Anti-predator behavior[edit]

The behavioral balance between timidity and boldness in Persian fallow deer is vital in establishing a long-lasting species reintroduction.[14] Timidity describes the anti-predator behavior exhibited in the deer that have been exposed to perceived threats from predators and have adopted a more careful and hesitant disposition when navigating their surroundings.[14] Though the increased hesitance of deer raised in the wild often reduces dispersal rates, this timidity can have a positive effect on a Persian fallow deer’s ability to survive in the wild by limiting a deer's risk of being poached or preyed upon.[14] Boldness refers to the risk-taking attitude shown by deer that are willing to capitalize on perceived opportunities and have a reduced concern for the consequences of such actions.[14] The deer that are more daring generally manifest a greater degree of population dispersal in the wild.[20] In Persian fallow deer reintroductions, securing a balance between these two factors can prove difficult, especially when information on population dynamics and individual and group behavior is limited.[14]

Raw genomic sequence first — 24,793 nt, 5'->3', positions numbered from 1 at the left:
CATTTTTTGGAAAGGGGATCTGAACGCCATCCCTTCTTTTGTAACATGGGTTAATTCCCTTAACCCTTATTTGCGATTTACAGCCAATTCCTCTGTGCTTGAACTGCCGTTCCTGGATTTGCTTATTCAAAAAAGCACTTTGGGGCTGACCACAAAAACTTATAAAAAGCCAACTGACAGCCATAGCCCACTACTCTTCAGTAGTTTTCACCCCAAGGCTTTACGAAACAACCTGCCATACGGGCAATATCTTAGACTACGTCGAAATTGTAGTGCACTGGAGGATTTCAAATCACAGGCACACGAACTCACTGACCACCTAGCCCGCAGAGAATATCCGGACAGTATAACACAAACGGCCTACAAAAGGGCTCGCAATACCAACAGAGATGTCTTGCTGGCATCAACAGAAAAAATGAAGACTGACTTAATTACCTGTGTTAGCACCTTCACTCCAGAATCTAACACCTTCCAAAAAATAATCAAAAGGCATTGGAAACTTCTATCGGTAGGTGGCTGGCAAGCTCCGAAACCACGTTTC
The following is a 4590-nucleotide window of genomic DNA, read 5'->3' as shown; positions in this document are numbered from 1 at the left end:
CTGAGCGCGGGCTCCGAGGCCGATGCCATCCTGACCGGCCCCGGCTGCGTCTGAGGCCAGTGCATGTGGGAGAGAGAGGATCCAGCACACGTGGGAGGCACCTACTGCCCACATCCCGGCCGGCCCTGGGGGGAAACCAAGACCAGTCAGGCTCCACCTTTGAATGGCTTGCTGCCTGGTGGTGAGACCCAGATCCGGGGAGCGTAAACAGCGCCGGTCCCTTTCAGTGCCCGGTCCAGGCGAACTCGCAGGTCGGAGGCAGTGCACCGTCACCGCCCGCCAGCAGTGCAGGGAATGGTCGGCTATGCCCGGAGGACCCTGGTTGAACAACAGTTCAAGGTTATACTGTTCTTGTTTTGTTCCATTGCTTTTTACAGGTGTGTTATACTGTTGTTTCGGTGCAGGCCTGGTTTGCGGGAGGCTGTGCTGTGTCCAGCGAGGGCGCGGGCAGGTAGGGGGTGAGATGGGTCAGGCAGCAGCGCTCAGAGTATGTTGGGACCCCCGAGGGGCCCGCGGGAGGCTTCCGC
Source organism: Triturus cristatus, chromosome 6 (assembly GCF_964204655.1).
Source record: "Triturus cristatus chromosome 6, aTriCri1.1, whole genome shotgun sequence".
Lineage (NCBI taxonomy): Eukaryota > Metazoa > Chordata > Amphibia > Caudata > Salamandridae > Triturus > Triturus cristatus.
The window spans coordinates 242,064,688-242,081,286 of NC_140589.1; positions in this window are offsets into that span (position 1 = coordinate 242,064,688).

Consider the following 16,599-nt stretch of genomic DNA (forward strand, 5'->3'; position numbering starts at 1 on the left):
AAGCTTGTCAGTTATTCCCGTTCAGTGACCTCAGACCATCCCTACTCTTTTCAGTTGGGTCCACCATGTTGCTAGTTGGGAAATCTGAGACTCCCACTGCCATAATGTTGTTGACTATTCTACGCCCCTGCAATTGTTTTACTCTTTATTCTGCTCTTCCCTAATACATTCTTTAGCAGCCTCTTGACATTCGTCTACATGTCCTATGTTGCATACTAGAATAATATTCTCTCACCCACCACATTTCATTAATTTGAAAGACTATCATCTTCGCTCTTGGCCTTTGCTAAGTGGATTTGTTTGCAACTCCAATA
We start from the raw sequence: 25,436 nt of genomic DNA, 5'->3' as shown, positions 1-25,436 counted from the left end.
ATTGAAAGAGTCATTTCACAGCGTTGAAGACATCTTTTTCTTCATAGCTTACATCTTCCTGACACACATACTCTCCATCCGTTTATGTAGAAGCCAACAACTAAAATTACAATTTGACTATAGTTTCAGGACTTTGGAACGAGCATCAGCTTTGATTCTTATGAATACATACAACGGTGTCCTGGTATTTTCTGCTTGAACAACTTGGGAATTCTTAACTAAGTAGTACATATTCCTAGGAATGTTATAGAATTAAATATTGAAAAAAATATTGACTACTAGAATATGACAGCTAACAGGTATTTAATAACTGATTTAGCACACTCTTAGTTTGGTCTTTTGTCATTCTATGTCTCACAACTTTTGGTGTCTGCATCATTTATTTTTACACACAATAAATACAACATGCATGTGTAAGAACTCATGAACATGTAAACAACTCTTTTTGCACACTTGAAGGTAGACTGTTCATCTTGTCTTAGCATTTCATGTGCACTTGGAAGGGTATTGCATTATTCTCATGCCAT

The reintroduction of Persian fallow deer relies on individuals that have been raised in captivity that do not possess the timidity and anti-predator precautions that their wild counterparts exhibit.[14] Direct human intervention in captive animals greatly reduces the difficulties and threats that would otherwise be present in the wild. This commonly results in a dulled wariness of potential predators and thus an increase in risk-taking behavior and dispersal rate.[14] When comparing reintroduced deer from breeding facilities that were subjected to substantial human interaction and from facilities that had significantly less human interaction, deer that experienced less human interaction had an 80% higher survival rate than those exposed to more human interaction.[14] Therefore, if Persian fallow deer populations are to later function in reintroduction programs, exposure to humans should be kept at a minimum to increase the deer’s probability of survival.

Multiple release sites[edit]